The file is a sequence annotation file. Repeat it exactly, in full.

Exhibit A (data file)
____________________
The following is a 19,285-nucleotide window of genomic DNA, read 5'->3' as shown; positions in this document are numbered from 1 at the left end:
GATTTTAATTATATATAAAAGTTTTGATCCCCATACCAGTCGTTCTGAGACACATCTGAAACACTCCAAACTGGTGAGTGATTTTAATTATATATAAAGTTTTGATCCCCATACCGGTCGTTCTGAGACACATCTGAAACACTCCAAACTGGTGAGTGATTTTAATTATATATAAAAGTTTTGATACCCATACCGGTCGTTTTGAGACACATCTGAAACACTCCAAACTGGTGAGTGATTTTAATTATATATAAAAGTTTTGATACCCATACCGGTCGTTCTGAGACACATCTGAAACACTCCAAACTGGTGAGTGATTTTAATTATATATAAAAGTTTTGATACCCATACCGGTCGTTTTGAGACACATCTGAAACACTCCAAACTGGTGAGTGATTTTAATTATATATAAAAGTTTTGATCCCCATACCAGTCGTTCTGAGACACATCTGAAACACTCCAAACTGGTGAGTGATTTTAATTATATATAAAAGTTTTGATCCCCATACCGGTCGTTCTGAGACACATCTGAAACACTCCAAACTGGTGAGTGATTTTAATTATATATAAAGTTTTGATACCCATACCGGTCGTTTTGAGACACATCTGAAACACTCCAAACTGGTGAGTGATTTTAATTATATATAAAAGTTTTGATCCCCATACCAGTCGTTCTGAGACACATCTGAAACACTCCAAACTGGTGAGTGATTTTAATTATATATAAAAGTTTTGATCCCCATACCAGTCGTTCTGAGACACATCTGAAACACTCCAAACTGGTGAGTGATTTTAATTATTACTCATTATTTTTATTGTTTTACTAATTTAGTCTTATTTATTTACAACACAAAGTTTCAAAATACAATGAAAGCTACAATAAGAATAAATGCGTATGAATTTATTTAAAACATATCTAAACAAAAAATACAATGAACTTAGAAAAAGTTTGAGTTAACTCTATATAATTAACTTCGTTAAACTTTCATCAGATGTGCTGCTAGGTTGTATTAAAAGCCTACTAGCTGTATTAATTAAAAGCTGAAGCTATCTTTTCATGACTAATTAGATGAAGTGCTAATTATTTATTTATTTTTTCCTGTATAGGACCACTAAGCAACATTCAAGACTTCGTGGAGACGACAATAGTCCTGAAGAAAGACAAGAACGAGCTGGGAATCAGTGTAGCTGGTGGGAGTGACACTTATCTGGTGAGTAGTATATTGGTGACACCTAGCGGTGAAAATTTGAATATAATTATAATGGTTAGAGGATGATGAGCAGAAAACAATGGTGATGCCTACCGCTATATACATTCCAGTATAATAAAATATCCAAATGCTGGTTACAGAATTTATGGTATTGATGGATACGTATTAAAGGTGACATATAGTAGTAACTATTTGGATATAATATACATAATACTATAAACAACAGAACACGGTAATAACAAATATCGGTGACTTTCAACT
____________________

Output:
The following is a 19,285-nucleotide window of genomic DNA, read 5'->3' as shown; positions in this document are numbered from 1 at the left end:
GATTTTAATTATATATAAAAGTTTTGATCCCCATACCAGTCGTTCTGAGACACATCTGAAACACTCCAAACTGGTGAGTGATTTTAATTATATATAAAGTTTTGATCCCCATACCGGTCGTTCTGAGACACATCTGAAACACTCCAAACTGGTGAGTGATTTTAATTATATATAAAAGTTTTGATACCCATACCGGTCGTTTTGAGACACATCTGAAACACTCCAAACTGGTGAGTGATTTTAATTATATATAAAAGTTTTGATACCCATACCGGTCGTTCTGAGACACATCTGAAACACTCCAAACTGGTGAGTGATTTTAATTATATATAAAAGTTTTGATACCCATACCGGTCGTTTTGAGACACATCTGAAACACTCCAAACTGGTGAGTGATTTTAATTATATATAAAAGTTTTGATCCCCATACCAGTCGTTCTGAGACACATCTGAAACACTCCAAACTGGTGAGTGATTTTAATTATATATAAAAGTTTTGATCCCCATACCGGTCGTTCTGAGACACATCTGAAACACTCCAAACTGGTGAGTGATTTTAATTATATATAAAGTTTTGATACCCATACCGGTCGTTTTGAGACACATCTGAAACACTCCAAACTGGTGAGTGATTTTAATTATATATAAAAGTTTTGATCCCCATACCAGTCGTTCTGAGACACATCTGAAACACTCCAAACTGGTGAGTGATTTTAATTATATATAAAAGTTTTGATCCCCATACCAGTCGTTCTGAGACACATCTGAAACACTCCAAACTGGTGAGTGATTTTAATTATTACTCATTATTTTTATTGTTTTACTAATTTAGTCTTATTTATTTACAACACAAAGTTTCAAAATACAATGAAAGCTACAATAAGAATAAATGCGTATGAATTTATTTAAAACATATCTAAACAAAAAATACAATGAACTTAGAAAAAGTTTGAGTTAACTCTATATAATTAACTTCGTTAAACTTTCATCAGATGTGCTGCTAGGTTGTATTAAAAGCCTACTAGCTGTATTAATTAAAAGCTGAAGCTATCTTTTCATGACTAATTAGATGAAGTGCTAATTATTTATTTATTTTTTCCTGTATAGGACCACTAAGCAACATTCAAGACTTCGTGGAGACGACAATAGTCCTGAAGAAAGACAAGAACGAGCTGGGAATCAGTGTAGCTGGTGGGAGTGACACTTATCTGGTGAGTAGTATATTGGTGACACCTAGCGGTGAAAATTTGAATATAATTATAATGGTTAGAGGATGATGAGCAGAAAACAATGGTGATGCCTACCGCTATATACATTCCAGTATAATAAAATATCCAAATGCTGGTTACAGAATTTATGGTATTGATGGATACGTATTAAAGGTGACATATAGTAGTAACTATTTGGATATAATATACATAATACTATAAACAACAGAACACGGTAATAACAAATATCGGTGACTTTCAACT